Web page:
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Wireless goes corporate


March 7, 2000
Web posted at: 8:43 a.m. EST (1343 GMT)

(IDG) -- The push to bring wireless applications to enterprises reached a fever pitch last week. A flurry of partnerships aims to fill out the wireless picture for companies seeking to untether their employees and offer wireless Internet access.

Deals at both the Wireless 2000 conference in New Orleans and the CeBit trade fair in Hannover, Germany, last week focused on marrying a wireless connectivity infrastructure with a range of access devices. But Palm Computing's Palm platform appeared to extend its lead as the corporate platform of choice by enlisting a number of heavy-hitting partners.

The myriad devices and vendor alliances can be dizzying, but businesses seem hungry to bring information to end-users whenever and wherever they want it.

"The heartbeat of the organization gets kicked up a notch if people can take action as information is available or work their personal networks to get information as soon as there is an understood need," said T. R. Webb, technology advisor to the CIO, office of the president, at Shell Oil in Houston.


The first step toward information ubiquity is access. Palm inked a deal with the Sun-Netscape Alliance last week to add support for the Palm Web-clipping architecture and Palm OS devices to the iPlanet Wireless Server, giving users the ability to access enterprise data -- such as finding up-to-date pricing information while on a sales call -- via Palm's Palm.Net wireless service.

In a separate announcement, Palm teamed up with Siebel in a deal that will result in users extending their Siebel CRM (customer relationship management) applications into the realm of mobile computing. For example, Palm OS-based devices could record inventory management information that would be integrated with desktop and back-end Siebel applications as well as back-end ERP (enterprise resource planning) suites, said Keith Ramee, director of business development and worldwide alliances at Palm. The goal is to provide synchronization between front-end Palm OS devices and Siebel applications, Ramee said.

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Capping off a week in which several key vendors put their support behind the Palm platform, America Online, Nokia, and Motorola all agreed to buy large stakes in Palm's IPO last Thursday. If Wall Street is any indication, Palm certainly has the wind in its sails. Its IPO price last Thursday ballooned from a starting price of $38; it climbed to $165 before settling Friday at $80.25, eclipsing its parent company's valuation.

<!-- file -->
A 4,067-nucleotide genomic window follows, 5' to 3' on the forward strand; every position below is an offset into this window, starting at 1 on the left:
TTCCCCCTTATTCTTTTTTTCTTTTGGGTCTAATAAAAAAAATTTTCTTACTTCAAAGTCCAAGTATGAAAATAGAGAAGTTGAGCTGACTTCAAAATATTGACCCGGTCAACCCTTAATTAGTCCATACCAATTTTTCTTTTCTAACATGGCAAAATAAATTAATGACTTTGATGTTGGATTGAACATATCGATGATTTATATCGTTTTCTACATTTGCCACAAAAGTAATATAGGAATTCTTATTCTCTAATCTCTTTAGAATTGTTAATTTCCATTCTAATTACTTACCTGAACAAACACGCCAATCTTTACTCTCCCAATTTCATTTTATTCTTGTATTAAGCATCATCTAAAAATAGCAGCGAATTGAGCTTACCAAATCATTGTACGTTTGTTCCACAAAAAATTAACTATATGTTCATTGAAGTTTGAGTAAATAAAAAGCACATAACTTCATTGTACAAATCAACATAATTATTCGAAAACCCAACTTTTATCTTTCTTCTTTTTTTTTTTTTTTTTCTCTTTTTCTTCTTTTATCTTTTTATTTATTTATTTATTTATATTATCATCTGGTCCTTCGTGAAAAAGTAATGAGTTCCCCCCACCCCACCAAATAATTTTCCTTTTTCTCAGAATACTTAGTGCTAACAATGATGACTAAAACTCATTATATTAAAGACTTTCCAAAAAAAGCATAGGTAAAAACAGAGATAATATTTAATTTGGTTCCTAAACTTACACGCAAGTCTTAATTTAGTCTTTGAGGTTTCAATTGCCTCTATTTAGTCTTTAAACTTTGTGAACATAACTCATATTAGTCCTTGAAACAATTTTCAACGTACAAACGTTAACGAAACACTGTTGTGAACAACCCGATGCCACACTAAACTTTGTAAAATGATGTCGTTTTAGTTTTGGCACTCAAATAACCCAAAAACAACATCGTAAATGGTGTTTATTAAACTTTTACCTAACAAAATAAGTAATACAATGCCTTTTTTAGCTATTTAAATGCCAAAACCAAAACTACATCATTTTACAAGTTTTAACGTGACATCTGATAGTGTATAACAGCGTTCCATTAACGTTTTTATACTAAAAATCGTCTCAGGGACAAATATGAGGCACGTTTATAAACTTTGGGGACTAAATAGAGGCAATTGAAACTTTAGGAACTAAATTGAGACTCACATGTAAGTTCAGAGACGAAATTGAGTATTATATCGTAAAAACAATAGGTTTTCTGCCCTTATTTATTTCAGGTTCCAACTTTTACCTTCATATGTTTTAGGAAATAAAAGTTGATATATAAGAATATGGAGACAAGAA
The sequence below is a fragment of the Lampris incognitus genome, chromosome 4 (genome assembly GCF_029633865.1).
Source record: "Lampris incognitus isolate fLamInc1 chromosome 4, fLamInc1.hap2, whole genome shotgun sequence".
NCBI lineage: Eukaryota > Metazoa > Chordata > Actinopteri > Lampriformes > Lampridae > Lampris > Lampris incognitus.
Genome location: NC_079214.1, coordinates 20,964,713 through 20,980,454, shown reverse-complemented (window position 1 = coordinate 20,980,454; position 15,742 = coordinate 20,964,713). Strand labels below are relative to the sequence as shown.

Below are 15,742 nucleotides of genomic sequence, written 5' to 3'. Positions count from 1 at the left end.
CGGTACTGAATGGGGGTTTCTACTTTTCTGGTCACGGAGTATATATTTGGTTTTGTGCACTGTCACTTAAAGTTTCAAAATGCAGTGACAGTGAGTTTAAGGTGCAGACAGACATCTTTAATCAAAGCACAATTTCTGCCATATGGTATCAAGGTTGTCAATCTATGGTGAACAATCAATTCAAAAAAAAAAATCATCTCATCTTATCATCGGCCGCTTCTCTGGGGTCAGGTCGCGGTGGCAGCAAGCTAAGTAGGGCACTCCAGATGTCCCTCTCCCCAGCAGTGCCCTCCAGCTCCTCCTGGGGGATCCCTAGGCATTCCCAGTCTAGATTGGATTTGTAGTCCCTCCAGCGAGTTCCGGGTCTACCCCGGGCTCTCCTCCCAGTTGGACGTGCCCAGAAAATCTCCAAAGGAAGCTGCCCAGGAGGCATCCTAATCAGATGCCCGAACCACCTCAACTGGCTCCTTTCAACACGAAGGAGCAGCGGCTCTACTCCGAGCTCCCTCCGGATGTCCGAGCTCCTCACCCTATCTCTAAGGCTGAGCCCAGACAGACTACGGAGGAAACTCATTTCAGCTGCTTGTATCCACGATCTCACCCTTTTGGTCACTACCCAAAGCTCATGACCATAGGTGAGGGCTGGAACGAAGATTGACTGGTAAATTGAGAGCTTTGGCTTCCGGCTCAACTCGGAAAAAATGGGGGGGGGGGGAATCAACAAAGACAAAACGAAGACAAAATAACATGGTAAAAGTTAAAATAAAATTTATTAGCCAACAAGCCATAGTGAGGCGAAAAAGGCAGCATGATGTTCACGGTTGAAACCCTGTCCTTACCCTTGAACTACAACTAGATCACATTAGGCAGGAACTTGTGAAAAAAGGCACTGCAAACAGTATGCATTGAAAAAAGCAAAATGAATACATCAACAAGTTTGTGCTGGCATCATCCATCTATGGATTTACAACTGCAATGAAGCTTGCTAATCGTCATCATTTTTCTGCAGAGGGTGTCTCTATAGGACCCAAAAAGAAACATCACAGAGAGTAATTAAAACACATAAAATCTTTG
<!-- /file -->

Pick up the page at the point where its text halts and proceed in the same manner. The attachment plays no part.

Palm wasn't the only company on the move last week. IBM joined forces with Nextel to deliver comprehensive wireless solutions to businesses, and it teamed with American Mobile Satellite to wirelessly enable IBM's installed base of 24 million Lotus Notes users.

Intel and teamed to improve security and performance of Internet-enabled phones. And Microsoft expanded its relationship with Qualcomm to design WinCE-based smart phones.

"[Vendors] are trying to turn their attention to the enterprise and bring the wireless technology to devices to make business solutions," said Diana Hwang, an analyst at International Data Corp., in Framingham, Mass.

Although it's a daunting implementation, businesses are starting to feel the bottom-line benefits of wireless solutions.

David Lebowitz, the solutions development manager for Nine West Group, in New York, equipped his field merchandisers with Nokia 9000 phones loaded with an e-mail client and a thin database that generates an inventory report that can be sent back to headquarters 30 seconds after the merchandiser leaves a store.

Inventory reports, which used to be sent to buyers via weekly fax, are now sent out immediately, thus enabling salespeople to close deals faster and increase sales by an order of magnitude.

Analysts noted that fuller coverage and faster throughput will open up many more possibilities for wireless applications, which right now can be limited by coverage and bandwidth constraints.

"At the moment, WAP [Wireless Application Protocol] doesn't have the robustness corporate users may want, especially in the area of wireless broadband access," said Veronica Williams, managing director at DiscoverIT, an organization that promotes the understanding of wireless technology.

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